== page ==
For over a century from the 1660s to the late eighteenth century, fashionable men chose to shave their natural hair and to wear a wig instead. Over this long period, styles changed, but the procedure remained similar, necessitating the regular services of a barber for shaving, and to powder the wig, and a wig-maker or perukier to provide new wigs, maybe once a year, and to restyle used wigs. At first, large "full-bottomed" wigs were the fashion, like those worn by judges today, but as the eighteenth century wore on, smaller neater wigs were used, like those of barristers. New wigs were expensive to buy, costing perhaps £2 or £3 in the early eighteenth century, so poorer urban aritisans often bought second-hand wigs at about 8 shillings instead.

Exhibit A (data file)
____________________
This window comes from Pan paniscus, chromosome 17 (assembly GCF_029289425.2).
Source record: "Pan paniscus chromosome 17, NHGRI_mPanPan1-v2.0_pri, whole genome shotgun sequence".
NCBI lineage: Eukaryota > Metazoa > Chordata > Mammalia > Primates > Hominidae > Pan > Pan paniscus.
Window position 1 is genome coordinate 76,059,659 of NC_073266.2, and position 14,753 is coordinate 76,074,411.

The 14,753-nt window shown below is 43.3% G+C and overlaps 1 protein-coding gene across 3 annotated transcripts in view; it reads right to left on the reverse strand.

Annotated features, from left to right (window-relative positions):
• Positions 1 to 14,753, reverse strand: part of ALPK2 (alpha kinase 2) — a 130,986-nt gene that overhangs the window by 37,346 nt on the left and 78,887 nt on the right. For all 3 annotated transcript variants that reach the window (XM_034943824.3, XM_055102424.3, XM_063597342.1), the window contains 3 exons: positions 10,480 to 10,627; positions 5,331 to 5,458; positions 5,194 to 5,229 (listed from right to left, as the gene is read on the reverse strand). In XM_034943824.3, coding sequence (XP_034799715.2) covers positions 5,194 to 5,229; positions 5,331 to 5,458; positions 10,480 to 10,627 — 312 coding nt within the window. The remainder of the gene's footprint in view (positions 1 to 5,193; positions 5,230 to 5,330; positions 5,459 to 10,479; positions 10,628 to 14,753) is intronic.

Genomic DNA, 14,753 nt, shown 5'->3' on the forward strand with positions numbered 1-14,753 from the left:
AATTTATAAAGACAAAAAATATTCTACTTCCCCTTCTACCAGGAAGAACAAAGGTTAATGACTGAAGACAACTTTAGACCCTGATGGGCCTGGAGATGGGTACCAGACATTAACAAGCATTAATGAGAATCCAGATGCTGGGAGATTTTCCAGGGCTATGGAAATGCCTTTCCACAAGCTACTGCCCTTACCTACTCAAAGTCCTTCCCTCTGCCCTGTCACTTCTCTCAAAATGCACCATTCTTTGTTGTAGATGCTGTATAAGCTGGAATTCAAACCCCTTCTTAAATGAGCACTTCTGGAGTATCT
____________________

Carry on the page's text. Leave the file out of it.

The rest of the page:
To make up their wigs, perukiers used different hairs, including horse or goat, or for the most costly wigs, human hair. Payments are recorded in household accounts to female tenants from male estate owners for lengths of cut hair which could be used for the long full wigs of the early eighteenth century. This very rare survival is made of white horsehair and was worn by Thomas Carill-Worsley who lived at Platt Hall from the 1760s. The prints below show a range of wigs being worn in mid to late eighteenth century life.
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